Karp estimates there are 15 million to 20 million assault-style weapons in the hands of Americans.
Gun researchers we consulted told us they are not aware of any counts of assault-style weapons held by members of the military.
Sanders’ campaign pointed us to an estimate of 4.5 million from the Small Arms Survey, an independent research project based in Geneva, Switzerland. That is for all U.S. military-owned firearms, not assault-style weapons. But it would be exceeded by the estimated 5 million or more assault-style weapons in private hands.
Sanders said: "There are more assault rifles, as I understand it, in the hands of private citizens than in the hands of the United States military. We're talking about 5 (million) to 10 million assault weapons in the hands of private citizens."
There are no official counts of assault-style weapons, either in private hands or in the U.S. military.
But estimates that the civilian figure could be 5 million or more appear to be conservative and would exceed the estimated number of all weapons in the military. At the same time, those are semiautomatic weapons, not fully automatic like those used in the military.
We rate Sanders’ statement Half True.
Twitter, Bernie Sanders tweet, Aug. 5, 2019
Interview, Bernie Sanders campaign national policy director and senior advisor Josh Orton, Aug. 7, 2019
Email, Harvard Youth Violence Prevention Center associate director Deborah Azrael, Aug. 6, 2019
PolitiFact Wisconsin, "Which is higher: The number of people, or the number of guns, in America?" Feb. 20, 2018
PolitiFact, "The facts on guns in 6 charts: A 2018 midterm report," Sept. 30, 2018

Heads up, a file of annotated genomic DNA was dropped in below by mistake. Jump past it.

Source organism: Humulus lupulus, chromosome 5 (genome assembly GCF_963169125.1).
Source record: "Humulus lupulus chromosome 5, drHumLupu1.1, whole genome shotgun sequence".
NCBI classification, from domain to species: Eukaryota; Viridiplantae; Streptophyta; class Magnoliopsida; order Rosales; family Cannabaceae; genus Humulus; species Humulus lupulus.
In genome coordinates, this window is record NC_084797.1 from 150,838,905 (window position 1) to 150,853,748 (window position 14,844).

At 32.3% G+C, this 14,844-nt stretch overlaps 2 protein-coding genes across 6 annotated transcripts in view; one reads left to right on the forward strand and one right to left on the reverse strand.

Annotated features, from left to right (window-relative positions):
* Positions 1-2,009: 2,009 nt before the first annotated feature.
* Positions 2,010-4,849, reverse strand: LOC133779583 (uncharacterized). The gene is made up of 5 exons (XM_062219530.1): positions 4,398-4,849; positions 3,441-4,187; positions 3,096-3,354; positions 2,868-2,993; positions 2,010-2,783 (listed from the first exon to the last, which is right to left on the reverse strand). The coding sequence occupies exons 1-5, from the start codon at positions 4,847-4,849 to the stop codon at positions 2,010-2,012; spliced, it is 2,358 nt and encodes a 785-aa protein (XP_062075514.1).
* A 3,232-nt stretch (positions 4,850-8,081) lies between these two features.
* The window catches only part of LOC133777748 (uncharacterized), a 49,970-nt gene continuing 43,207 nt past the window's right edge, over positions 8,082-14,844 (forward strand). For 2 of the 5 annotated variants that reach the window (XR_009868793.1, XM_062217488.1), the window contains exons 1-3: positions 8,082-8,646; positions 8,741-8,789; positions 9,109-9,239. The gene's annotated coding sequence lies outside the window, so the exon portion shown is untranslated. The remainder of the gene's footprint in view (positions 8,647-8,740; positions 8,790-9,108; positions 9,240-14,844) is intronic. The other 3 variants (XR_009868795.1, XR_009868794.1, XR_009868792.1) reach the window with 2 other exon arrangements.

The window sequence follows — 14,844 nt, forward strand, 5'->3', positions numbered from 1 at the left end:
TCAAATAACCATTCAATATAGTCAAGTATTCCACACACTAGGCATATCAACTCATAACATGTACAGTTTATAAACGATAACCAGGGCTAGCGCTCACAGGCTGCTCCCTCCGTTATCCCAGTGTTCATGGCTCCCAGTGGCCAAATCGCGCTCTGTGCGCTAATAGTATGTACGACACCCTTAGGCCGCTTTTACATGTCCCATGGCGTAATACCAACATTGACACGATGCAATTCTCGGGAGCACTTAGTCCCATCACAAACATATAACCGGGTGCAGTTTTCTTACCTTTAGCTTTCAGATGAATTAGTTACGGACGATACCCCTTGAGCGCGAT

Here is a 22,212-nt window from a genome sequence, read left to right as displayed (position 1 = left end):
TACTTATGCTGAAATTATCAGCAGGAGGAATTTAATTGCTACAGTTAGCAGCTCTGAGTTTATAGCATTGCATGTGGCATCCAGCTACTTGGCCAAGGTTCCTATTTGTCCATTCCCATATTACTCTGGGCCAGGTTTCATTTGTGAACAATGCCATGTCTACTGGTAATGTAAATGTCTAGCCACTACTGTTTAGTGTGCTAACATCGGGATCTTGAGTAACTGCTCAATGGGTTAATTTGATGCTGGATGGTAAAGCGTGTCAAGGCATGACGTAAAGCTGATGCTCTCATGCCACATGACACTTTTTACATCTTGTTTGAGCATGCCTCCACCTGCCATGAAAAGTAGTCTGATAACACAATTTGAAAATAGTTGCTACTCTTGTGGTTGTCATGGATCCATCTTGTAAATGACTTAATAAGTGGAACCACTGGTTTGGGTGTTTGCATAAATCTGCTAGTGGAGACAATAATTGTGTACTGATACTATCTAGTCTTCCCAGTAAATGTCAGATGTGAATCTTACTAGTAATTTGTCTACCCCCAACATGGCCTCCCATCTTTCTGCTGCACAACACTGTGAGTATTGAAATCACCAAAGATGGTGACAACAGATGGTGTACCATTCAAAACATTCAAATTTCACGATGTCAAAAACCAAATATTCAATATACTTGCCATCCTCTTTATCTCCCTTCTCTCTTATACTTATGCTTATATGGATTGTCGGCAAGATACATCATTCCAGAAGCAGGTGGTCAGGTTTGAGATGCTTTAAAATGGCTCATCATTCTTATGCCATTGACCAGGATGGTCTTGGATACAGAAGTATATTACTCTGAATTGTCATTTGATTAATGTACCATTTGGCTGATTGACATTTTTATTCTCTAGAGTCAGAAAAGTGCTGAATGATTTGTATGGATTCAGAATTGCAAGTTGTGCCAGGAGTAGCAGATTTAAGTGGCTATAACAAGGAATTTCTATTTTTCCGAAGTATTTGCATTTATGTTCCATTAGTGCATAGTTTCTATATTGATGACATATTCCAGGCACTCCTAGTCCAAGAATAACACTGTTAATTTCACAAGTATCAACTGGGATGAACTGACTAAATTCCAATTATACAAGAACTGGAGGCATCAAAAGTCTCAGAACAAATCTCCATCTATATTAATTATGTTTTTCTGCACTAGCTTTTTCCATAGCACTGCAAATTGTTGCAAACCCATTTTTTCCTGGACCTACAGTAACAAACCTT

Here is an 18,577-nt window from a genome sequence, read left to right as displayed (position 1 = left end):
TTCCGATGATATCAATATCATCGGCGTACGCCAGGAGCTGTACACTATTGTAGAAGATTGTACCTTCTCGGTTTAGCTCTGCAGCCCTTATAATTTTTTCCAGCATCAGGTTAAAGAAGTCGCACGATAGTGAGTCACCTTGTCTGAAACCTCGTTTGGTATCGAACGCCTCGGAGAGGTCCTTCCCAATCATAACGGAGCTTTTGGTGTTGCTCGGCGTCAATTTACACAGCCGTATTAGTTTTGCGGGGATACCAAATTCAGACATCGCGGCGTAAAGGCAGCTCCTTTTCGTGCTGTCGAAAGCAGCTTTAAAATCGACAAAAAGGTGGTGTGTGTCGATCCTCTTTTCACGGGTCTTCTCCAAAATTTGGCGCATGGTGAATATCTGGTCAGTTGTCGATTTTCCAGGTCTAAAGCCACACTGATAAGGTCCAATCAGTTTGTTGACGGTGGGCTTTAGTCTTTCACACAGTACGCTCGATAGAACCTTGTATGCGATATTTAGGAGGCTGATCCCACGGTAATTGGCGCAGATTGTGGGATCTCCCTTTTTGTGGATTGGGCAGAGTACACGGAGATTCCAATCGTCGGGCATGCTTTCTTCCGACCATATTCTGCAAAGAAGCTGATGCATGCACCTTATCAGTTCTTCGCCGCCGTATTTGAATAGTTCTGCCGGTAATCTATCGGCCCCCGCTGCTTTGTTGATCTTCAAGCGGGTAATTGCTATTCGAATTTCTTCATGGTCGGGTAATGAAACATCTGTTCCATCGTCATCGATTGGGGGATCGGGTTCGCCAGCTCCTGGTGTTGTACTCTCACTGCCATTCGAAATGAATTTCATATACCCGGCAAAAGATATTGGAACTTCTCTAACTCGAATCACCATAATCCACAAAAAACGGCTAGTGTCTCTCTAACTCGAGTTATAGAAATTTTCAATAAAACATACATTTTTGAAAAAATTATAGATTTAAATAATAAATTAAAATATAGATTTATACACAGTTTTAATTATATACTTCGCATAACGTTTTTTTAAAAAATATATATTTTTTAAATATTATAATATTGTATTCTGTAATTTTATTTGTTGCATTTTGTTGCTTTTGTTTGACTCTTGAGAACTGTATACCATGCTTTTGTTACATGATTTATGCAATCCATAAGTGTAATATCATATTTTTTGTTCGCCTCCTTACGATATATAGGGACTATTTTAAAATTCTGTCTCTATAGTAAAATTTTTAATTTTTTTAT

Email, Duke University professor emeritus of public policy studies Philip Cook, whose research specialties include gun control, Aug. 6, 2019
U.S. Bureau of Alcohol, Tobacco, Firearms and Explosives, "Firearms Commerce in the United States, Annual Statistical Update, 2018"
Email, Tom Smith, director of the Center for the Study of Politics and Society at the University of Chicago, Aug. 6, 2019
Email, State University of New York-Oswego criminal justice professor and mass shootings research expert Jaclyn Schildkraut, Aug. 6, 2019
PBS Newshour, "What we know about the El Paso and Dayton shooters’ guns," Aug. 6, 2019
National Shooting Sports Foundation, "NSSF MSR Production Estimates 2017," accessed Aug. 7, 2019
NRA-ILA Institute for Legislative Action, "‘60 Minutes’ ‘Research’ Discovers Bullets Can Cause Damage," June 28, 2019
Interview, Florida State University criminal justice and criminology professor emeritus Gary Kleck, whose research suggests that use of large-capacity magazines by mass shooters does not affect the number of victims they kill or injure, mainly because nearly all mass shooters use multiple guns and/or multiple magazines, Aug. 7, 2019
New York Times, "How State Laws Allowed Military-Style Guns Used in Dayton and El Paso Shootings," Aug. 5, 2019
ConcealedCarry.com, "Are Guns Registered in a National Firearms Registry?" June 18, 2018
Email, Northeastern University health sciences and epidemiology professor and co-director of the Harvard Injury Control Research Center Matthew Miller, Aug. 6, 2019
McClatchy, "Nobody knows exactly how many assault rifles exist in the U.S. – by design," Feb. 23, 2018
CNBC, "Owned by 5 million Americans, AR-15 under renewed fire after Orlando massacre," June 14, 2016
Interview, Aaron Karp, Old Dominion University political science lecturer and senior consultant to the Small Arms Survey in Geneva, Switzerland, Aug. 7, 2019
Small Arms Survey, "Estimating Global Military Owned Firearms Numbers," June 2018
The Trace, "How Many Assault Weapons Do Americans Own?" Sept. 22, 2018